Early Programming of Food Preference and Obesity
Obesity experts speaking at the Association for the Study of Obesity annual meeting presented recent evidence that nutrition in the womb and in the early years of life could be the lynchpin to determining if children will choose healthy foods such as fruits and vegetables and therefore prevent future obesity .
Encouraging children to eat a healthy diet with plenty of fruits and vegetables and limited fat, sugar and salt has been a focus in public health for some time. Increasing the consumption of fruits and vegetables by children has been largely focussed on school based initiatives, which have had limited results. The importance of the early exposure to these flavours on their uptake in early childhood was discussed by Dr Julie Mennella, Monell Chemical Sciences Center, USA. She explained the mounting evidence that suggests there are sensitive periods during inuterine development and infancy that 'program' long term preferences. Foods eaten by the mother flavour the amniotic fluid and the breastmilk with which her infant are exposed. On weaning an infant these repeated exposures to flavours influence acceptance. Acceptance of fruits and vegetables will be determined by whether the child likes the flavour of these foods.
These ideas were further reinforced by Dr Sophie Nicklaus, (INRA, France) who suggested that the exposure to these early flavours could have a positive and negative impact on childhood food preferences, which in themselves determine eating patterns into adulthood. While healthy eating by the mother whilst pregnant and during breastfeeding, and encouraging the uptake of similar foods during weaning can have a positive impact on the child's eating; exposure and uptake of high fat and/or high sugar foods rather than fruits and vegetables may predispose infants to later obesity.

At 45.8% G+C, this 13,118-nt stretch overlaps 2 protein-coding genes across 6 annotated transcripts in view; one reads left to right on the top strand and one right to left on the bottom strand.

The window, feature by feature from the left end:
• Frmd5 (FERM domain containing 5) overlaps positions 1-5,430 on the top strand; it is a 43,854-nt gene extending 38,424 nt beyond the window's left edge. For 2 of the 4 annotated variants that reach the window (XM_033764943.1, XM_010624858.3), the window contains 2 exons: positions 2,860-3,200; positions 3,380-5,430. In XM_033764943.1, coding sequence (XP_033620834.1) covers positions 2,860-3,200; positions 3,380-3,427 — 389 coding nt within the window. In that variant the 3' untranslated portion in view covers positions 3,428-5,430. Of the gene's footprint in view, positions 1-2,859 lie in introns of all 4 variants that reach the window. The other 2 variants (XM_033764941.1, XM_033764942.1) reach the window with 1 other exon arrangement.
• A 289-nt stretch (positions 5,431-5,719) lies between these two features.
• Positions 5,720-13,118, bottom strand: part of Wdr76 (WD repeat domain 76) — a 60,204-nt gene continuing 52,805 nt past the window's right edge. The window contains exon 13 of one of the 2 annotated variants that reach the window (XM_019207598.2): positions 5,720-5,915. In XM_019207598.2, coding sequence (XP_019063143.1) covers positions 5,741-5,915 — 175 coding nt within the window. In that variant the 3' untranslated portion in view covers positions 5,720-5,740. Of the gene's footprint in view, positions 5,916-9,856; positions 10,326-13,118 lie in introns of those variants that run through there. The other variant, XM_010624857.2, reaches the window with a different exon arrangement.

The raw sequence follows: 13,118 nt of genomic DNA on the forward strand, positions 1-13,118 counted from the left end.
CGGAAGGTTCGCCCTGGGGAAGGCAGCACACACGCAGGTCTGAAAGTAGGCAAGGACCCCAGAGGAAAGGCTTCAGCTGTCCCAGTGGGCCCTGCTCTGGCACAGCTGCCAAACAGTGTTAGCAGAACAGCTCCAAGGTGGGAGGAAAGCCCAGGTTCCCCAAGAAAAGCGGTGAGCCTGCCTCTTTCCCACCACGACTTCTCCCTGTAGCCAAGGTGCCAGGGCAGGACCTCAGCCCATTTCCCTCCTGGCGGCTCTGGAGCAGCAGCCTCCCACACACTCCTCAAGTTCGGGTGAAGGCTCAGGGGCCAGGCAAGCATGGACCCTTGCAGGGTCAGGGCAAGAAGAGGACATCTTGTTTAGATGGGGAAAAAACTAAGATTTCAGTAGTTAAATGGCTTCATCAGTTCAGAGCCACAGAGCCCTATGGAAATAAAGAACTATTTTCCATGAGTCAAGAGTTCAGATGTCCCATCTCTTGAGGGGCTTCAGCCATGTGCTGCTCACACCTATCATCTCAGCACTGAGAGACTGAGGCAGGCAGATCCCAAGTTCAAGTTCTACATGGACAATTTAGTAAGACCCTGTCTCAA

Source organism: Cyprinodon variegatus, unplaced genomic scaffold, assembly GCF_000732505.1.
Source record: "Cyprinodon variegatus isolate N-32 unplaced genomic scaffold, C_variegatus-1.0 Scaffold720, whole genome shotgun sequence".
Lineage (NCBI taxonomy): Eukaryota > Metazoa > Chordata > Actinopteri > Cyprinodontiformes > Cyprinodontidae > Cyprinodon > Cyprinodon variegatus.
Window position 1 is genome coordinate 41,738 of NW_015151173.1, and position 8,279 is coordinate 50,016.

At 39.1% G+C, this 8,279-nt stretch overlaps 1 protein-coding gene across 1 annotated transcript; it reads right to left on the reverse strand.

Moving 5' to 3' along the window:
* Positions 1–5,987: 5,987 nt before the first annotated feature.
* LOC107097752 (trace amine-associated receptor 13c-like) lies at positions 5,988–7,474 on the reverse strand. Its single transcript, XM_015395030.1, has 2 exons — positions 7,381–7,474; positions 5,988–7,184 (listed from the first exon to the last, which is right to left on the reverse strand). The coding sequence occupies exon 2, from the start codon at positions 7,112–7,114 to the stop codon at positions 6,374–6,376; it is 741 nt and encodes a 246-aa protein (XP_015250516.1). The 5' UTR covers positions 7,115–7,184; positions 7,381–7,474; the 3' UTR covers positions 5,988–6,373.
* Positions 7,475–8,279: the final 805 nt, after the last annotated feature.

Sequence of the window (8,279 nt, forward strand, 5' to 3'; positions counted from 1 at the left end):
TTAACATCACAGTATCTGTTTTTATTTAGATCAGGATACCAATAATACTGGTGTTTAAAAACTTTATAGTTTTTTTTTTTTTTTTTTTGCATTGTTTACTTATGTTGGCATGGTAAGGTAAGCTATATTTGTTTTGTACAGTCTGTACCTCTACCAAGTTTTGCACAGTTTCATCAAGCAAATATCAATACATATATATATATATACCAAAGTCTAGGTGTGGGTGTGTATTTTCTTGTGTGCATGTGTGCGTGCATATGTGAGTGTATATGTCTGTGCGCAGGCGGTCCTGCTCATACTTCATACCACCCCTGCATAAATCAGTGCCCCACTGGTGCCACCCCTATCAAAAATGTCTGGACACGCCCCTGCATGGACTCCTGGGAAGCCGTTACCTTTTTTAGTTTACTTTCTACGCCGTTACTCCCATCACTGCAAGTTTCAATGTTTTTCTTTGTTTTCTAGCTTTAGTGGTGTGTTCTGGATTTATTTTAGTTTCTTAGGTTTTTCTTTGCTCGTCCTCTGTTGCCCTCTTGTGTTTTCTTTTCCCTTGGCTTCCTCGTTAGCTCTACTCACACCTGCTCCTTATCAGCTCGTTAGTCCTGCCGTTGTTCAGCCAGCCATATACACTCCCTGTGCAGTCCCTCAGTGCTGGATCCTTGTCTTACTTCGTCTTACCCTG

Dr Neil Stickland, Royal Veterinary College, supported these suggestions when describing studies which demonstrated that rats fed on junk food during pregnancy and lactation bred infants who preferred a similar diet, had a much higher appetite and an increased weight gain compared to those whose mothers had been fed a balanced diet during pregnancy. Not only were the 'junk food' infants choosing poorer quality diets, but physiologically they also demonstrated signs of a predisposition to later obesity, such as increased fatness and fewer muscle fibres.
The conference titled 'Early Development and Obesity: food preferences, diet and appetite regulation' was hosted today by the Association for the Study of Obesity, at the University of Liverpool. The conference looked at the genetic, environmental and cultural influences on early feeding preferences and the impact on future obesity. As well as exploring the potential influences of the maternal diet on early feeding habits, scientists discussed genetic and hormonal mechanisms during foetal development on later obesity risk. Dr Peter Bundred, University of Liverpool and Dr Ken Ong, Medical Research Council, Cambridge, also discussed the possibility of rapid infant weight gain on appetite regulation and even the regulation of lean vs fat mass deposition and distribution.
Maternal Diet And Early Feeding Practices Key Determinants In Later Food Choices And The Development Of Obesity.
Conference - Association for the Study of Obesity (ASO)